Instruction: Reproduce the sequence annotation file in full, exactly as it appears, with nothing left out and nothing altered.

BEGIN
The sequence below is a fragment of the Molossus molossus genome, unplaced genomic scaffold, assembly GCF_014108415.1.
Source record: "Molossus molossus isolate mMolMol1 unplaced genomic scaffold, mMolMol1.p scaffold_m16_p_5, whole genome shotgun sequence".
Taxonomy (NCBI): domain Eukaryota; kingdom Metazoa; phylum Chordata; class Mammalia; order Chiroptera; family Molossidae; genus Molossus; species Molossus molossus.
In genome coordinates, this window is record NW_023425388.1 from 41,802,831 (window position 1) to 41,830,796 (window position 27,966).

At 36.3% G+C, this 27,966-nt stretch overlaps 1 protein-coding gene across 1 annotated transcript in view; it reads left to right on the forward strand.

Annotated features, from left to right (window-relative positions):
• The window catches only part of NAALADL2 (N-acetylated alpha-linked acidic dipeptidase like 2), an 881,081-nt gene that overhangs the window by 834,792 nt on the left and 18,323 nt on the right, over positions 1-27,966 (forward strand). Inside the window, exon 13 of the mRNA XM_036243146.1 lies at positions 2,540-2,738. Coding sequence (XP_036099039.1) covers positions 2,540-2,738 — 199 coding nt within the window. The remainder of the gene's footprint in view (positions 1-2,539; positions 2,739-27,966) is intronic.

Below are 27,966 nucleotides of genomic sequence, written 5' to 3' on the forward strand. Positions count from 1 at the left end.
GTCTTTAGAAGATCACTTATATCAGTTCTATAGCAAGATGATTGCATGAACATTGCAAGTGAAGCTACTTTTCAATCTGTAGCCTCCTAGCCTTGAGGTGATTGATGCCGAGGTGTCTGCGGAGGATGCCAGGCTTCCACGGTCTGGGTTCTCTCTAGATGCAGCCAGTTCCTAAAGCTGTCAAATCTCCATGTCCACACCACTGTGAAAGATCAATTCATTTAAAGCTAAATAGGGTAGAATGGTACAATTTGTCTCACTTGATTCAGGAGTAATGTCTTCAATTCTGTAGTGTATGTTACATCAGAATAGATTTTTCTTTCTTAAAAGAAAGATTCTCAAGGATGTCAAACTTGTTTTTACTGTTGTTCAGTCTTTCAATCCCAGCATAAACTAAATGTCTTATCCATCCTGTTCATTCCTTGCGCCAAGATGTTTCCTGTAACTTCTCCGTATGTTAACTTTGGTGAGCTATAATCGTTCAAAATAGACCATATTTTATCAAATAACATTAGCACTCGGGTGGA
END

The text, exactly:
The sequence below is a fragment of the Molossus molossus genome, unplaced genomic scaffold, assembly GCF_014108415.1.
Source record: "Molossus molossus isolate mMolMol1 unplaced genomic scaffold, mMolMol1.p scaffold_m16_p_5, whole genome shotgun sequence".
Taxonomy (NCBI): domain Eukaryota; kingdom Metazoa; phylum Chordata; class Mammalia; order Chiroptera; family Molossidae; genus Molossus; species Molossus molossus.
In genome coordinates, this window is record NW_023425388.1 from 41,802,831 (window position 1) to 41,830,796 (window position 27,966).

At 36.3% G+C, this 27,966-nt stretch overlaps 1 protein-coding gene across 1 annotated transcript in view; it reads left to right on the forward strand.

Annotated features, from left to right (window-relative positions):
• The window catches only part of NAALADL2 (N-acetylated alpha-linked acidic dipeptidase like 2), an 881,081-nt gene that overhangs the window by 834,792 nt on the left and 18,323 nt on the right, over positions 1-27,966 (forward strand). Inside the window, exon 13 of the mRNA XM_036243146.1 lies at positions 2,540-2,738. Coding sequence (XP_036099039.1) covers positions 2,540-2,738 — 199 coding nt within the window. The remainder of the gene's footprint in view (positions 1-2,539; positions 2,739-27,966) is intronic.

Below are 27,966 nucleotides of genomic sequence, written 5' to 3' on the forward strand. Positions count from 1 at the left end.
GTCTTTAGAAGATCACTTATATCAGTTCTATAGCAAGATGATTGCATGAACATTGCAAGTGAAGCTACTTTTCAATCTGTAGCCTCCTAGCCTTGAGGTGATTGATGCCGAGGTGTCTGCGGAGGATGCCAGGCTTCCACGGTCTGGGTTCTCTCTAGATGCAGCCAGTTCCTAAAGCTGTCAAATCTCCATGTCCACACCACTGTGAAAGATCAATTCATTTAAAGCTAAATAGGGTAGAATGGTACAATTTGTCTCACTTGATTCAGGAGTAATGTCTTCAATTCTGTAGTGTATGTTACATCAGAATAGATTTTTCTTTCTTAAAAGAAAGATTCTCAAGGATGTCAAACTTGTTTTTACTGTTGTTCAGTCTTTCAATCCCAGCATAAACTAAATGTCTTATCCATCCTGTTCATTCCTTGCGCCAAGATGTTTCCTGTAACTTCTCCGTATGTTAACTTTGGTGAGCTATAATCGTTCAAAATAGACCATATTTTATCAAATAACATTAGCACTCGGGTGGA